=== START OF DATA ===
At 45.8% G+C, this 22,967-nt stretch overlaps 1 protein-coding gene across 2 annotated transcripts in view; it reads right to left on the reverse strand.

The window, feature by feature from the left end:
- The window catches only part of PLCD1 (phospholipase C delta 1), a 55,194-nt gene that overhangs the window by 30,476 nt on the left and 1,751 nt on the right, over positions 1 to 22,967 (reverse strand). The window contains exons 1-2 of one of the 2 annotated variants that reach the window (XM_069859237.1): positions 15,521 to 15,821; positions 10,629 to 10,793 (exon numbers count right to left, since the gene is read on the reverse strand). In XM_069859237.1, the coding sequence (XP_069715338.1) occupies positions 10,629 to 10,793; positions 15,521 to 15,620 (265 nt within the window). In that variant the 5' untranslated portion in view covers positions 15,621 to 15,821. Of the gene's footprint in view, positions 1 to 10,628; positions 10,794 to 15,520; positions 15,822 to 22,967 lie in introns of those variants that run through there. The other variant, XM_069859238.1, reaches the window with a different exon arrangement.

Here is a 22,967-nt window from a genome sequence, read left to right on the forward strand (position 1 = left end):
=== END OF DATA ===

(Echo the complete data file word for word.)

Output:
At 45.8% G+C, this 22,967-nt stretch overlaps 1 protein-coding gene across 2 annotated transcripts in view; it reads right to left on the reverse strand.

The window, feature by feature from the left end:
- The window catches only part of PLCD1 (phospholipase C delta 1), a 55,194-nt gene that overhangs the window by 30,476 nt on the left and 1,751 nt on the right, over positions 1 to 22,967 (reverse strand). The window contains exons 1-2 of one of the 2 annotated variants that reach the window (XM_069859237.1): positions 15,521 to 15,821; positions 10,629 to 10,793 (exon numbers count right to left, since the gene is read on the reverse strand). In XM_069859237.1, the coding sequence (XP_069715338.1) occupies positions 10,629 to 10,793; positions 15,521 to 15,620 (265 nt within the window). In that variant the 5' untranslated portion in view covers positions 15,621 to 15,821. Of the gene's footprint in view, positions 1 to 10,628; positions 10,794 to 15,520; positions 15,822 to 22,967 lie in introns of those variants that run through there. The other variant, XM_069859238.1, reaches the window with a different exon arrangement.

Here is a 22,967-nt window from a genome sequence, read left to right on the forward strand (position 1 = left end):